Israeli Prime Minister Benjamin Netanyahu has asked the US administration for two to three days before ending his military operation in the Gaza Strip, sources familiar with ceasefire talks between Israel and Palestinian factions told Anadolu Agency.
The sources, who spoke on condition of anonymity, said the Israeli request came after Washington asked Netanyahu on Sunday and Monday to end the aggression on the besieged territory.
Meanwhile, Barak Rafid, the political correspondent of local Israeli media outlet Walla, told CNN that the army will "need 24-48 hours to complete the operation in Gaza".
"The message of [US President] Joe Biden's administration to Israel is that the time for [halting] the operation is running out," he said.
Following a phone call between Biden and Netanyahu last night, the White House said in a statement that Biden "expressed his support for a ceasefire and discussed US engagement with Egypt and other partners towards that end." During the call, Biden "reiterated his firm support for Israel's right to defend itself against indiscriminate rocket attacks," said the statement.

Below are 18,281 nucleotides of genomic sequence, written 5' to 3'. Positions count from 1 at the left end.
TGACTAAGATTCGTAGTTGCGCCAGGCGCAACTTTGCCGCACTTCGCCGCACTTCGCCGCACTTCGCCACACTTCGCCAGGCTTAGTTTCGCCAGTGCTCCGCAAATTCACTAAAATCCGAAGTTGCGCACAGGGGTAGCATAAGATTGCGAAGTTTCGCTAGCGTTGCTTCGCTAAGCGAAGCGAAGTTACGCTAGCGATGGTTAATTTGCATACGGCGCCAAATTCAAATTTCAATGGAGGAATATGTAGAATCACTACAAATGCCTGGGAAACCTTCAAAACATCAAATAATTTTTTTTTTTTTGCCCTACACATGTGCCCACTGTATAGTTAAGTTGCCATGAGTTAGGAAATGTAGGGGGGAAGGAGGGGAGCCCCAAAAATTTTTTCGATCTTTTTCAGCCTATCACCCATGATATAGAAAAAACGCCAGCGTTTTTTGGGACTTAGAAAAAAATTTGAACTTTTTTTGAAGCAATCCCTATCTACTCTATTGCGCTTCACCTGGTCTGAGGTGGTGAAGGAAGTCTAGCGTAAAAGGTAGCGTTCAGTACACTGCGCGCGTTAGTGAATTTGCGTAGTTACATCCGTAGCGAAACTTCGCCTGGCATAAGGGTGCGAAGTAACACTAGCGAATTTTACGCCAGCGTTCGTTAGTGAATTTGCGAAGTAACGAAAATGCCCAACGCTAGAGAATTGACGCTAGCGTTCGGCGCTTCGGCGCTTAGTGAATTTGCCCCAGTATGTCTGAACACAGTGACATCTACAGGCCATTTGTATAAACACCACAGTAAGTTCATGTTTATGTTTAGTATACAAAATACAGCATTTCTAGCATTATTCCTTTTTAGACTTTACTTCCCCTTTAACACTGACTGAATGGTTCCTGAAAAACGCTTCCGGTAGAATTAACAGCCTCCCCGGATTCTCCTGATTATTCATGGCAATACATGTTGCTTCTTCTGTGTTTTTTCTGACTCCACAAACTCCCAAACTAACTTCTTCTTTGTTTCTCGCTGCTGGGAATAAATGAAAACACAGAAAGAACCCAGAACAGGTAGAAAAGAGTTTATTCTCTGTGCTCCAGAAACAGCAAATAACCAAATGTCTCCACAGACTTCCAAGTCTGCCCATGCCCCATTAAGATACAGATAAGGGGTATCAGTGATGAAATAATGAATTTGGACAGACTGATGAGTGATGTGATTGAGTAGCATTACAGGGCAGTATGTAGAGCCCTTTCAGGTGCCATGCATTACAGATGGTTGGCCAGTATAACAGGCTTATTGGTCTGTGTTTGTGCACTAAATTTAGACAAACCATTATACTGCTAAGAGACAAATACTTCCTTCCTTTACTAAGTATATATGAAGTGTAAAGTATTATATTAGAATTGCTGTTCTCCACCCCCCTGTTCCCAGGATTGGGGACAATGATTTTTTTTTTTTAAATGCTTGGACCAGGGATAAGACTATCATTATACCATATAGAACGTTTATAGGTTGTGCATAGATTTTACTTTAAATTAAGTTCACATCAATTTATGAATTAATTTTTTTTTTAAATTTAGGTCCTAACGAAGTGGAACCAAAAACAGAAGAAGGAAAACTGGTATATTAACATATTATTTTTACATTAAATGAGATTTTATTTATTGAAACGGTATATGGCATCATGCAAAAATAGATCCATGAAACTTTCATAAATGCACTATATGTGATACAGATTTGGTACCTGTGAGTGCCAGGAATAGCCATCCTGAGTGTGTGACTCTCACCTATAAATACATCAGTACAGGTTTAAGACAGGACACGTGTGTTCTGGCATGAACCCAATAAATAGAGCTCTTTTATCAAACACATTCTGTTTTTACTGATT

However, the sources familiar with the details of the ceasefire contacts pointed out that Netanyahu refuses to make any commitment in exchange for the ceasefire.
The Israeli Public Broadcasting Corporation (IPBC), citing Israeli sources familiar with the ongoing ceasefire talks, said there were "signs of optimism" regarding the possibility of ending the military operation on the Gaza Strip. Netanyahu's office, however, denied the rumours, the IPBC said, while Israeli Energy Minister Yuval Steinitz told the channel that he rules out the possibility of ending the military operation in the Gaza Strip in the coming days.
At least 212 Palestinians have been killed, including 61 children and 36 women, and 1,400 others injured in Israeli attacks on the Gaza Strip since 10 May, according to the Palestinian Health Ministry. Ten Israeli have also been killed.